We trekked to roughly where the yellow arrow is pointing, and back again

[Disclaimer: I have not been paid by the Nature Lodge to review their hotel or tour, but I was so impressed that I wanted to share their details.]

Similar Posts :

  • For a long time now, probably since time began, Father Chris-tmas has lived a cold and isolate ...

  • So Chris has been on yet another little work-based adventure this week, this time to Koh Kong on ...

  • In the Western world bananas had a glimpse of stardom in 1904 when the banana split was invented ...

About Tammyonthemove

Tammy & Chris are a couple hailing from Germany and England, meaning between them they are efficient and polite, but unable to talk about football. Find out why they stopped pushing pens around the British civil service to travel the world on their blog.

13 Thoughts on “Welcome to the jungle – trekking in Mondulkiri

  1. Aww Rudolph looks super cute especially when she’s enjoying her bath! Sounds like a pretty good time in the jungle 😀 and WOW to Everest base camp…rather you than me 🙂

  2. RUDOLPH. IN LOVE! I had the same sort of mulled wine nostalgia when I lived in Thailand 🙂

    xo,
    Lela – http://www.LelaLONDON.com

  3. She really was the cutest, albeit naughty elephant Toni. Bit anxious about Everest, but we are training for it at the moment, so it will hopefully be ok!

    It is funny what kind of things you start missing when you live abroad Lela. I had cravings for everything from chocolate to hering salad. 🙂

  4. That Christmas tree looks so funny. I agree that doing some crazy awesome on a big holiday when you’re away from home is a great way to celebrate. I went hiking and rappelling in the Andes near Mendoza, Argentina on Christmas Day three years ago. The funny thing is I totally forgot I did that until I read this post.

  5. Yes, Stephanie, the tree was a bit pathetic, but at least they had a tree. Made it feel more christmassy. Hiking in the Andes sounds amazing too. Definitely the way to go.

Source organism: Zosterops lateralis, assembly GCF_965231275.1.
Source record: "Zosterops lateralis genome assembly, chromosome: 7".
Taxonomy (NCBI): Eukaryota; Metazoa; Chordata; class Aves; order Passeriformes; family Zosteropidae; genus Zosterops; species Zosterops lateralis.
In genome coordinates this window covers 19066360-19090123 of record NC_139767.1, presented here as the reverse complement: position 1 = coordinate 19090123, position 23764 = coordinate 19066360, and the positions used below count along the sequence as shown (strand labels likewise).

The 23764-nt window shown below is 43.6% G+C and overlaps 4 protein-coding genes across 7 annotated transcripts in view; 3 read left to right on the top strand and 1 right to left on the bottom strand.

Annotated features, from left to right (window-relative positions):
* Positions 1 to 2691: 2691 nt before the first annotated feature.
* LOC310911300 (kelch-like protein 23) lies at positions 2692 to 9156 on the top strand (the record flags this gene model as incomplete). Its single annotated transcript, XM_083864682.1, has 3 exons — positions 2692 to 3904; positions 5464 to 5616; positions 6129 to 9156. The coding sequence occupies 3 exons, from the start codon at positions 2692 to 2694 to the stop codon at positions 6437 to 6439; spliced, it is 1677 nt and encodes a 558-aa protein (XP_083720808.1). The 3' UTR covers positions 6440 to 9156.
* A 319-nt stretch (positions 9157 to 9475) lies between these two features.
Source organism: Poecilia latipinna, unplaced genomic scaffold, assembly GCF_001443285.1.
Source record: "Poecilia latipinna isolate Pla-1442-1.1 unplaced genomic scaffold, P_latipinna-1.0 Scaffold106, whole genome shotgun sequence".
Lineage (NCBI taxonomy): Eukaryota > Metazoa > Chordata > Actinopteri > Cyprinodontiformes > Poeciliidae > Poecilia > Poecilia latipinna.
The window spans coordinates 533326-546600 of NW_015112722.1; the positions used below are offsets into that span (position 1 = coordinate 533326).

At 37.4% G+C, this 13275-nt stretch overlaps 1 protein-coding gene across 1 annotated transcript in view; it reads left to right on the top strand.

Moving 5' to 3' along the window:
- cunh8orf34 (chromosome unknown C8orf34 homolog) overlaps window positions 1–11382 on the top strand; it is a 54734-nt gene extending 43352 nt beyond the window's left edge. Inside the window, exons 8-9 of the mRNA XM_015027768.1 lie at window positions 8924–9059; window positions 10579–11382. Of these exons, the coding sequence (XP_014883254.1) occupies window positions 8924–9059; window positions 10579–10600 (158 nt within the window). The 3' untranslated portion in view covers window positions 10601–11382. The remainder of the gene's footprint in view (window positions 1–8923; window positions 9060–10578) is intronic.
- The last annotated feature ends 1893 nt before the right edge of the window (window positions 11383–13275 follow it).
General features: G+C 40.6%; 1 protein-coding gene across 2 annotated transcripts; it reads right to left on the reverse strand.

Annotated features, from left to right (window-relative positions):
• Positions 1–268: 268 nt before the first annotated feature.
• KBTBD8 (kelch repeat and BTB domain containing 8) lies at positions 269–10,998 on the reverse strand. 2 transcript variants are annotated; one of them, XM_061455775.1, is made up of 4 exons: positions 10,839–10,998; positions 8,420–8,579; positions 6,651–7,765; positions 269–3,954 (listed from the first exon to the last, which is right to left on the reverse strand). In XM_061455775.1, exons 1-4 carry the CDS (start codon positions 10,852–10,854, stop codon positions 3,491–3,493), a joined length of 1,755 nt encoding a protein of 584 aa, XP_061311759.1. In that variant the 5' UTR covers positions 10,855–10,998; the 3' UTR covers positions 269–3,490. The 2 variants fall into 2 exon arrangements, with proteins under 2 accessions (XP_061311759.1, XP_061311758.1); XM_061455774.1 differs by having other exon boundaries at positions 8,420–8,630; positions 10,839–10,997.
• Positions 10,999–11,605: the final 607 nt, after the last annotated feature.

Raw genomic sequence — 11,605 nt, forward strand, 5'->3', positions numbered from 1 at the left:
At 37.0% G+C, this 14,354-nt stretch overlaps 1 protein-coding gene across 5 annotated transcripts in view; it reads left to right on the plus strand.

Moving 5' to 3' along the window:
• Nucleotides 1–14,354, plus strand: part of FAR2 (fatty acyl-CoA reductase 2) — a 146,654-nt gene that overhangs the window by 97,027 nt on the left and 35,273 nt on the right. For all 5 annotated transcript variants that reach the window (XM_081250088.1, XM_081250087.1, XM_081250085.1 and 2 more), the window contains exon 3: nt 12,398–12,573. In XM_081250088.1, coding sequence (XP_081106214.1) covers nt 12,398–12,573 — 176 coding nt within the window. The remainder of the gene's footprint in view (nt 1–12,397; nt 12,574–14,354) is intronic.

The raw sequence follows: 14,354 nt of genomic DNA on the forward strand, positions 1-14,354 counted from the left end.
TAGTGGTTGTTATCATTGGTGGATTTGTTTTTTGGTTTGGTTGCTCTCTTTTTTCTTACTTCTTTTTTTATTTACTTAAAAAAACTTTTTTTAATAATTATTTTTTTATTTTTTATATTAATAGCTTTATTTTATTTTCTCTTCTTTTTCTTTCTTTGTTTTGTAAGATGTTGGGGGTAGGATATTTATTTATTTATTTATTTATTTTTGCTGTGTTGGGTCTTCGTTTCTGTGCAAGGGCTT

6. Looks pretty awesome! I spent my first Christmas away from home on a night bus and then in a really shit Welsh town that was meant to be beautiful! Ah well, you live and learn!

  7. Oh dear, that is pretty bad Arianwen. Night buses are bad anyway, but on Christmas it must be very frustrating. Next time you knjow what not to do and can plan accordingly. 🙂

  8. This looks awesome! I’ve never slept in a hammock though…I’d be a little nervous of falling out the way I sleep…

  9. Ha ha, so was I Andrea. Also didn’t dare moving in case the mosquito net moves and opens up a hole for spiders or snakes to crawl in. It wasn’t too uncomfortable though actually. Would highly recommend it.

  10. What an incredible adventure! I definitely hope to be asking you for more info so that I can follow in your footsteps! Such an adventure 🙂

  11. It really was. Very happy to meet for an ice coffee or beer in the Penh if you want any tips! 🙂

  12. That’s a unique way to spend the holidays! I missed mulled wine this year too. It was fun celebrating in Korea, but it just didn’t feel as festive as it would back at home.

  13. I even started dreaming about mulled wine Audrey! At least you get the cold weather in Korea, which must make it feel a little less weird. But I understand what you mean. You can’t beat x-mas at home!

Leave a Reply

Your email address will not be published. Required fields are marked *

CommentLuv badge

Post Navigation